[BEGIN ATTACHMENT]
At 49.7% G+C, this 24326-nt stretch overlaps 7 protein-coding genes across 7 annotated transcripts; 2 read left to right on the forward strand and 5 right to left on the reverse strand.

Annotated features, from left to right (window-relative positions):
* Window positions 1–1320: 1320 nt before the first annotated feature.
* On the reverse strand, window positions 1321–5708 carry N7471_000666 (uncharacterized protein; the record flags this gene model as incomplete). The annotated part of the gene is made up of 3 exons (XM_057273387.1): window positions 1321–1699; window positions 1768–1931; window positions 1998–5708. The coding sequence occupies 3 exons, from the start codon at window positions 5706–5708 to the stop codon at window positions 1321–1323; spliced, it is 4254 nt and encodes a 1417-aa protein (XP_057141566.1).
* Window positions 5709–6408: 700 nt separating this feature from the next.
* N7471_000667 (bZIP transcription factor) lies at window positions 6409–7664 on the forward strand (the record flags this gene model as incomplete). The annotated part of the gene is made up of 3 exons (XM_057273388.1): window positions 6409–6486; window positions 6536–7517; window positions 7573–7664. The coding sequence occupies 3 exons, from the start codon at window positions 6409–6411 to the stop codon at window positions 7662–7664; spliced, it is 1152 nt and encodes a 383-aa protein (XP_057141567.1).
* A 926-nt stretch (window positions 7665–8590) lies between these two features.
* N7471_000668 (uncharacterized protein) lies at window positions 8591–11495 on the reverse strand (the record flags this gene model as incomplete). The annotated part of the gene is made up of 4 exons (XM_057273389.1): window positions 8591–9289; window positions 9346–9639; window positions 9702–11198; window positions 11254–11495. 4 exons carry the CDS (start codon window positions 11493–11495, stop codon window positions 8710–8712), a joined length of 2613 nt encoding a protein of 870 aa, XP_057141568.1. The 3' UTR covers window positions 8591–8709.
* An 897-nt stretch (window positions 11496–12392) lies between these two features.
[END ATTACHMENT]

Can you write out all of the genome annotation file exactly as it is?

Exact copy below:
At 49.7% G+C, this 24326-nt stretch overlaps 7 protein-coding genes across 7 annotated transcripts; 2 read left to right on the forward strand and 5 right to left on the reverse strand.

Annotated features, from left to right (window-relative positions):
* Window positions 1–1320: 1320 nt before the first annotated feature.
* On the reverse strand, window positions 1321–5708 carry N7471_000666 (uncharacterized protein; the record flags this gene model as incomplete). The annotated part of the gene is made up of 3 exons (XM_057273387.1): window positions 1321–1699; window positions 1768–1931; window positions 1998–5708. The coding sequence occupies 3 exons, from the start codon at window positions 5706–5708 to the stop codon at window positions 1321–1323; spliced, it is 4254 nt and encodes a 1417-aa protein (XP_057141566.1).
* Window positions 5709–6408: 700 nt separating this feature from the next.
* N7471_000667 (bZIP transcription factor) lies at window positions 6409–7664 on the forward strand (the record flags this gene model as incomplete). The annotated part of the gene is made up of 3 exons (XM_057273388.1): window positions 6409–6486; window positions 6536–7517; window positions 7573–7664. The coding sequence occupies 3 exons, from the start codon at window positions 6409–6411 to the stop codon at window positions 7662–7664; spliced, it is 1152 nt and encodes a 383-aa protein (XP_057141567.1).
* A 926-nt stretch (window positions 7665–8590) lies between these two features.
* N7471_000668 (uncharacterized protein) lies at window positions 8591–11495 on the reverse strand (the record flags this gene model as incomplete). The annotated part of the gene is made up of 4 exons (XM_057273389.1): window positions 8591–9289; window positions 9346–9639; window positions 9702–11198; window positions 11254–11495. 4 exons carry the CDS (start codon window positions 11493–11495, stop codon window positions 8710–8712), a joined length of 2613 nt encoding a protein of 870 aa, XP_057141568.1. The 3' UTR covers window positions 8591–8709.
* An 897-nt stretch (window positions 11496–12392) lies between these two features.